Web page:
5' terminal deletions in the genome of a coxsackievirus B2 strain occurred naturally in human heart

Virology. 2008 Jun 5;375(2):480-91. doi: 10.1016/j.virol.2008.02.030. Epub 2008 Apr 1.


Enteroviruses can induce human myocarditis, which can be modeled in mice inoculated with group B coxsackieviruses (CVB) and in which CVB evolve to produce defective, terminally deleted genomes. The 5' non-translated region (NTR) was enzymatically amplified from heart tissue of a fatal case of enterovirus-associated myocarditis in Japan in 2002. While no intact 5' viral genomic termini were detected, 5' terminal deletions ranged in size from 22 to 36 nucleotides. Sequence of the 5' third of this viral genome is of a modern strain, closely related to CVB2 strains isolated in Japan in 2002. A CVB3 chimera containing the 5' NTR with a 22 nt deletion produced progeny virus upon transfection of HeLa cells. When the 5' 22 nucleotide deletion was repaired, the virus induced myocarditis in mice and replicated like wild type virus in murine heart cells. This is the first report of these naturally-occurring defective enteroviral genomes in human myocarditis.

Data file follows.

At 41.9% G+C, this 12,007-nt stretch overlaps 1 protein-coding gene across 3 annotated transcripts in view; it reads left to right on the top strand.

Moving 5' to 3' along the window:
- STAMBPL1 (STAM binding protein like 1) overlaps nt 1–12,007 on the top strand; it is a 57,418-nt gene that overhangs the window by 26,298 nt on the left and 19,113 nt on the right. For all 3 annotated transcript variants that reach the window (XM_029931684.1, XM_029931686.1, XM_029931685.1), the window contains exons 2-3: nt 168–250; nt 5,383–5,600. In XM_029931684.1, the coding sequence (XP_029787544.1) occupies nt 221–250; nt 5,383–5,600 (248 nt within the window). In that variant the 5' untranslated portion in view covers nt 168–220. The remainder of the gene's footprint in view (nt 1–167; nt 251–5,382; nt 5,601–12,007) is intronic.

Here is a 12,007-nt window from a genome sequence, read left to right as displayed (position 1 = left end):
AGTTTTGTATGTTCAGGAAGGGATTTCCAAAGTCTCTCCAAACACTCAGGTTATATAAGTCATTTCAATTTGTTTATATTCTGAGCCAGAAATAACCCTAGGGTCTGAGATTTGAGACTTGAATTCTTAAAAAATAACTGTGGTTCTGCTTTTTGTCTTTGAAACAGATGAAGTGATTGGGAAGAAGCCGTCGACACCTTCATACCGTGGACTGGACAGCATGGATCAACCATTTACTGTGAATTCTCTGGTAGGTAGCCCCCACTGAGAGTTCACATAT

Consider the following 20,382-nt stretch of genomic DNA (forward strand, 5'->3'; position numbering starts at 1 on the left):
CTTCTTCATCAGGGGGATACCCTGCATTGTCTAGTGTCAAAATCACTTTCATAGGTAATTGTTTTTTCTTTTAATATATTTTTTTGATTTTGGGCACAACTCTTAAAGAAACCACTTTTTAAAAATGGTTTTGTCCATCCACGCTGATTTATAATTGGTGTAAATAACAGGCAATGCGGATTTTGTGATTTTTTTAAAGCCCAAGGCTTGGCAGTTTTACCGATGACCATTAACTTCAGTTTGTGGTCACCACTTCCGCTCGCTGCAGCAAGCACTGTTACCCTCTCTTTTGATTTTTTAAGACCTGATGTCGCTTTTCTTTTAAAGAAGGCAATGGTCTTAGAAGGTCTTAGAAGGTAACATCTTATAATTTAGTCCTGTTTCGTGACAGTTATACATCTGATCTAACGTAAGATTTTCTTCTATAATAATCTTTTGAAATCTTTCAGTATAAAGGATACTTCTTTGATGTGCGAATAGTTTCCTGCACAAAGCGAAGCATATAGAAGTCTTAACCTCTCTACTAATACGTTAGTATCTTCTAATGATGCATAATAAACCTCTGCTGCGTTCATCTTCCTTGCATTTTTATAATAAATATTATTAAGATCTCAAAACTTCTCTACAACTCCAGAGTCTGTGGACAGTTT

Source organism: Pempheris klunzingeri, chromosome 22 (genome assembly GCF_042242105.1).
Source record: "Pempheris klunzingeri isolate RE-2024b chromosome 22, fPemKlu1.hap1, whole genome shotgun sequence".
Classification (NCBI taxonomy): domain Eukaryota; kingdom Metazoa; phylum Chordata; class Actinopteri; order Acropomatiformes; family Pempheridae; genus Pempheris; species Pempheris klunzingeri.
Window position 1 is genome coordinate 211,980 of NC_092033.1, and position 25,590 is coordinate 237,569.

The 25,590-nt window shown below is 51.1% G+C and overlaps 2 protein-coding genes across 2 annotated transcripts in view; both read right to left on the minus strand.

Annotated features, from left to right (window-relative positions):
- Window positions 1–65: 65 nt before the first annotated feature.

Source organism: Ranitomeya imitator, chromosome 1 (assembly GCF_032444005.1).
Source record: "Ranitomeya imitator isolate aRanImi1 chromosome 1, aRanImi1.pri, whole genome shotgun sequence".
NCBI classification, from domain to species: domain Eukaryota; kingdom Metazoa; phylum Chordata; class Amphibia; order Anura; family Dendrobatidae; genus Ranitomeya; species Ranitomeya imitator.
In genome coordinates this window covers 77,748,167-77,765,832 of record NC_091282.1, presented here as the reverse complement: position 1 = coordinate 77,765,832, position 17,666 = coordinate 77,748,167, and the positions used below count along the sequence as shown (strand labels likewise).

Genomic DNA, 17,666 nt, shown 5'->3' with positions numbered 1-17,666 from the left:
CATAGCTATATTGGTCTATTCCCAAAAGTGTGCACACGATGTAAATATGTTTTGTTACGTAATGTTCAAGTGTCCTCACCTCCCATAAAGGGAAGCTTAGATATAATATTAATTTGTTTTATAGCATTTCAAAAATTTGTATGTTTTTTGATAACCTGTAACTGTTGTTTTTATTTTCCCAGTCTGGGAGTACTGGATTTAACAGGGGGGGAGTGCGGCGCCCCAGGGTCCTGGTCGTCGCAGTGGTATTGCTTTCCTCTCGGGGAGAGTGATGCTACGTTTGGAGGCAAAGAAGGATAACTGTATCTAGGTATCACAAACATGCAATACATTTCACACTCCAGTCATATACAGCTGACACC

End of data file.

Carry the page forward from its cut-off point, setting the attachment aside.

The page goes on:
Publication types

  • Research Support, Non-U.S. Gov't
  • Research Support, U.S. Gov't, P.H.S.

MeSH terms

  • 5' Untranslated Regions / genetics*
  • Amino Acid Sequence
  • Animals
  • Capsid Proteins / genetics
  • Capsid Proteins / metabolism
  • Coxsackievirus Infections / complications
  • Coxsackievirus Infections / virology*
  • Enterovirus B, Human / genetics*
  • Gene Deletion
  • HeLa Cells
  • Heart / virology*
  • Humans
  • Male
  • Mice
  • Molecular Sequence Data
  • Myocarditis / etiology
  • Myocardium / metabolism
  • Sequence Alignment


  • 5' Untranslated Regions
  • Capsid Proteins
  • VP2 protein, Echovirus